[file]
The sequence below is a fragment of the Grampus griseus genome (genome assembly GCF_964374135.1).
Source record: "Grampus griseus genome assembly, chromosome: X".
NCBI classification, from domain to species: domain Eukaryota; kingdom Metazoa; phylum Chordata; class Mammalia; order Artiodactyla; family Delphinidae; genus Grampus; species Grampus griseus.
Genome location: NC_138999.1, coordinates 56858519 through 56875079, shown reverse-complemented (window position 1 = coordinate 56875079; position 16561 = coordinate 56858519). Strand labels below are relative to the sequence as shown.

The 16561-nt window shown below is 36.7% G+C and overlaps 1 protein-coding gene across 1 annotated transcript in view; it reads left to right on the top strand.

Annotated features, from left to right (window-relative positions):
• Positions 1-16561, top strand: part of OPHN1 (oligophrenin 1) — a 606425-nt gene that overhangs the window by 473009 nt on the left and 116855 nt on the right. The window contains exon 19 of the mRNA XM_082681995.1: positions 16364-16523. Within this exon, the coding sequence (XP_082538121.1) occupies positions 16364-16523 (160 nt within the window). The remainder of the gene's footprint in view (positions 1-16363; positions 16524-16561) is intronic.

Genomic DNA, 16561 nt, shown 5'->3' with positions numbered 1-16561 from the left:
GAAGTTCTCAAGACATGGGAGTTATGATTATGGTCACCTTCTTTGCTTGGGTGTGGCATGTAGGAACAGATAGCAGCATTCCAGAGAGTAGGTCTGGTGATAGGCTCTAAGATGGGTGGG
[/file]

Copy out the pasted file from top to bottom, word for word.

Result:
The sequence below is a fragment of the Grampus griseus genome (genome assembly GCF_964374135.1).
Source record: "Grampus griseus genome assembly, chromosome: X".
NCBI classification, from domain to species: domain Eukaryota; kingdom Metazoa; phylum Chordata; class Mammalia; order Artiodactyla; family Delphinidae; genus Grampus; species Grampus griseus.
Genome location: NC_138999.1, coordinates 56858519 through 56875079, shown reverse-complemented (window position 1 = coordinate 56875079; position 16561 = coordinate 56858519). Strand labels below are relative to the sequence as shown.

The 16561-nt window shown below is 36.7% G+C and overlaps 1 protein-coding gene across 1 annotated transcript in view; it reads left to right on the top strand.

Annotated features, from left to right (window-relative positions):
• Positions 1-16561, top strand: part of OPHN1 (oligophrenin 1) — a 606425-nt gene that overhangs the window by 473009 nt on the left and 116855 nt on the right. The window contains exon 19 of the mRNA XM_082681995.1: positions 16364-16523. Within this exon, the coding sequence (XP_082538121.1) occupies positions 16364-16523 (160 nt within the window). The remainder of the gene's footprint in view (positions 1-16363; positions 16524-16561) is intronic.

Genomic DNA, 16561 nt, shown 5'->3' with positions numbered 1-16561 from the left:
GAAGTTCTCAAGACATGGGAGTTATGATTATGGTCACCTTCTTTGCTTGGGTGTGGCATGTAGGAACAGATAGCAGCATTCCAGAGAGTAGGTCTGGTGATAGGCTCTAAGATGGGTGGG